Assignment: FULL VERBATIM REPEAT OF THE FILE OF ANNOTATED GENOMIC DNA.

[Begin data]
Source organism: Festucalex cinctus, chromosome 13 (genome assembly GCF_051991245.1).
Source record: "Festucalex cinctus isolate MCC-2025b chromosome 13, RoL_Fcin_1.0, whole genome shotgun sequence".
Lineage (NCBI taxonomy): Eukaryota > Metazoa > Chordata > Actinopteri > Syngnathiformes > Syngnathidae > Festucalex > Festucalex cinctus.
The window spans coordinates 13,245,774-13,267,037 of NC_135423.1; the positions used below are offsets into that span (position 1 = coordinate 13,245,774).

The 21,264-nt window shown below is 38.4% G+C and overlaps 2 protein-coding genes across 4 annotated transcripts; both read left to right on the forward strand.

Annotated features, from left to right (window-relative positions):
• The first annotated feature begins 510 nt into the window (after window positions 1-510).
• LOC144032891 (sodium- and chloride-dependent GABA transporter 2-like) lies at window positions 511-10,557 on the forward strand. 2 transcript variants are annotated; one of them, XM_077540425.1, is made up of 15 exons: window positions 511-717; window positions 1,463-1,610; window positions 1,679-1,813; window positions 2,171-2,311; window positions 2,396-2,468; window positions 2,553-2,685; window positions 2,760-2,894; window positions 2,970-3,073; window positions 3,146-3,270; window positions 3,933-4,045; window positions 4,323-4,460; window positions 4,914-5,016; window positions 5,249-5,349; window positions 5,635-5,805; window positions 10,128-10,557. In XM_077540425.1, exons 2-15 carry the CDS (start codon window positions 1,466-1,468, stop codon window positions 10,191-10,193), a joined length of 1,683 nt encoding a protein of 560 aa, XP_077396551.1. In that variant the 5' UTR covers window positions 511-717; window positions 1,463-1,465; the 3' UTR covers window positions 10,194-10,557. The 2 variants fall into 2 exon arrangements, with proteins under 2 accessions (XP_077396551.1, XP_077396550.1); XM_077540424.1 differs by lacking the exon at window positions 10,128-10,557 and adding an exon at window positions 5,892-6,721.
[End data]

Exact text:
Source organism: Festucalex cinctus, chromosome 13 (genome assembly GCF_051991245.1).
Source record: "Festucalex cinctus isolate MCC-2025b chromosome 13, RoL_Fcin_1.0, whole genome shotgun sequence".
Lineage (NCBI taxonomy): Eukaryota > Metazoa > Chordata > Actinopteri > Syngnathiformes > Syngnathidae > Festucalex > Festucalex cinctus.
The window spans coordinates 13,245,774-13,267,037 of NC_135423.1; the positions used below are offsets into that span (position 1 = coordinate 13,245,774).

The 21,264-nt window shown below is 38.4% G+C and overlaps 2 protein-coding genes across 4 annotated transcripts; both read left to right on the forward strand.

Annotated features, from left to right (window-relative positions):
• The first annotated feature begins 510 nt into the window (after window positions 1-510).
• LOC144032891 (sodium- and chloride-dependent GABA transporter 2-like) lies at window positions 511-10,557 on the forward strand. 2 transcript variants are annotated; one of them, XM_077540425.1, is made up of 15 exons: window positions 511-717; window positions 1,463-1,610; window positions 1,679-1,813; window positions 2,171-2,311; window positions 2,396-2,468; window positions 2,553-2,685; window positions 2,760-2,894; window positions 2,970-3,073; window positions 3,146-3,270; window positions 3,933-4,045; window positions 4,323-4,460; window positions 4,914-5,016; window positions 5,249-5,349; window positions 5,635-5,805; window positions 10,128-10,557. In XM_077540425.1, exons 2-15 carry the CDS (start codon window positions 1,466-1,468, stop codon window positions 10,191-10,193), a joined length of 1,683 nt encoding a protein of 560 aa, XP_077396551.1. In that variant the 5' UTR covers window positions 511-717; window positions 1,463-1,465; the 3' UTR covers window positions 10,194-10,557. The 2 variants fall into 2 exon arrangements, with proteins under 2 accessions (XP_077396551.1, XP_077396550.1); XM_077540424.1 differs by lacking the exon at window positions 10,128-10,557 and adding an exon at window positions 5,892-6,721.